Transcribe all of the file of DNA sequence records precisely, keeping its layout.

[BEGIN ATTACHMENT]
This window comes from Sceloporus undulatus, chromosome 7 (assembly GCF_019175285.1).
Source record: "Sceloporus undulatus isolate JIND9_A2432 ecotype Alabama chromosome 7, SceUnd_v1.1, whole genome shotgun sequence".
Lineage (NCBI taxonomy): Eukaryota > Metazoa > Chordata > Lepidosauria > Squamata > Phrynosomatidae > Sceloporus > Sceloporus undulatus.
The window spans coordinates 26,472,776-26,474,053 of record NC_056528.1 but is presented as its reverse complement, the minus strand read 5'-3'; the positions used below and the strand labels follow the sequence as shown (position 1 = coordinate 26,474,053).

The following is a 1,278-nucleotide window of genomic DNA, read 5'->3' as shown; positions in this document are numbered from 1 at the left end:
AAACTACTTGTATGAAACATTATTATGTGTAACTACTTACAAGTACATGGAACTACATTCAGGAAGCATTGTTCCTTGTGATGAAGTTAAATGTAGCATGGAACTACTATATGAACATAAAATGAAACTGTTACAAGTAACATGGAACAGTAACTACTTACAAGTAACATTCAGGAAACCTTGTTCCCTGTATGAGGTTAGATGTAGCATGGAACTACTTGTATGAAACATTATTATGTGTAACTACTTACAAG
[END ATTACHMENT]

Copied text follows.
This window comes from Sceloporus undulatus, chromosome 7 (assembly GCF_019175285.1).
Source record: "Sceloporus undulatus isolate JIND9_A2432 ecotype Alabama chromosome 7, SceUnd_v1.1, whole genome shotgun sequence".
Lineage (NCBI taxonomy): Eukaryota > Metazoa > Chordata > Lepidosauria > Squamata > Phrynosomatidae > Sceloporus > Sceloporus undulatus.
The window spans coordinates 26,472,776-26,474,053 of record NC_056528.1 but is presented as its reverse complement, the minus strand read 5'-3'; the positions used below and the strand labels follow the sequence as shown (position 1 = coordinate 26,474,053).

The following is a 1,278-nucleotide window of genomic DNA, read 5'->3' as shown; positions in this document are numbered from 1 at the left end:
AAACTACTTGTATGAAACATTATTATGTGTAACTACTTACAAGTACATGGAACTACATTCAGGAAGCATTGTTCCTTGTGATGAAGTTAAATGTAGCATGGAACTACTATATGAACATAAAATGAAACTGTTACAAGTAACATGGAACAGTAACTACTTACAAGTAACATTCAGGAAACCTTGTTCCCTGTATGAGGTTAGATGTAGCATGGAACTACTTGTATGAAACATTATTATGTGTAACTACTTACAAG